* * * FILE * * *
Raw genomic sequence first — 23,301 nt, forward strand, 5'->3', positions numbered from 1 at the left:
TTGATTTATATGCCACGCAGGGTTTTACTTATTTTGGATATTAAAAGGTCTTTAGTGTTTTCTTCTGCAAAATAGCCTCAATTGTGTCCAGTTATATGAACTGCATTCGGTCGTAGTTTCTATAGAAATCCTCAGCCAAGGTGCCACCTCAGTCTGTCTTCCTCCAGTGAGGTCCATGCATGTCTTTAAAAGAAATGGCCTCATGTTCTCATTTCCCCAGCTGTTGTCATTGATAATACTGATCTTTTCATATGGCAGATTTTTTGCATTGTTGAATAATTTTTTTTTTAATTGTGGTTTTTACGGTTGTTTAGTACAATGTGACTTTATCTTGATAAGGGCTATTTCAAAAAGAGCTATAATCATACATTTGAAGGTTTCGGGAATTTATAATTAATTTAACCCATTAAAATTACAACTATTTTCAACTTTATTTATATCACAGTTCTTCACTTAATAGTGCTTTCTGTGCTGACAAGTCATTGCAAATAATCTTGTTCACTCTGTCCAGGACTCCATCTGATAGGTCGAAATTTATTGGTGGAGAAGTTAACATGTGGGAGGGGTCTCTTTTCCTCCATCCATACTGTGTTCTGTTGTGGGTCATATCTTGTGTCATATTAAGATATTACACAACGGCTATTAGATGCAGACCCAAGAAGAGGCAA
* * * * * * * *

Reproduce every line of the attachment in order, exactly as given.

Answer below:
Raw genomic sequence first — 23,301 nt, forward strand, 5'->3', positions numbered from 1 at the left:
TTGATTTATATGCCACGCAGGGTTTTACTTATTTTGGATATTAAAAGGTCTTTAGTGTTTTCTTCTGCAAAATAGCCTCAATTGTGTCCAGTTATATGAACTGCATTCGGTCGTAGTTTCTATAGAAATCCTCAGCCAAGGTGCCACCTCAGTCTGTCTTCCTCCAGTGAGGTCCATGCATGTCTTTAAAAGAAATGGCCTCATGTTCTCATTTCCCCAGCTGTTGTCATTGATAATACTGATCTTTTCATATGGCAGATTTTTTGCATTGTTGAATAATTTTTTTTTTAATTGTGGTTTTTACGGTTGTTTAGTACAATGTGACTTTATCTTGATAAGGGCTATTTCAAAAAGAGCTATAATCATACATTTGAAGGTTTCGGGAATTTATAATTAATTTAACCCATTAAAATTACAACTATTTTCAACTTTATTTATATCACAGTTCTTCACTTAATAGTGCTTTCTGTGCTGACAAGTCATTGCAAATAATCTTGTTCACTCTGTCCAGGACTCCATCTGATAGGTCGAAATTTATTGGTGGAGAAGTTAACATGTGGGAGGGGTCTCTTTTCCTCCATCCATACTGTGTTCTGTTGTGGGTCATATCTTGTGTCATATTAAGATATTACACAACGGCTATTAGATGCAGACCCAAGAAGAGGCAA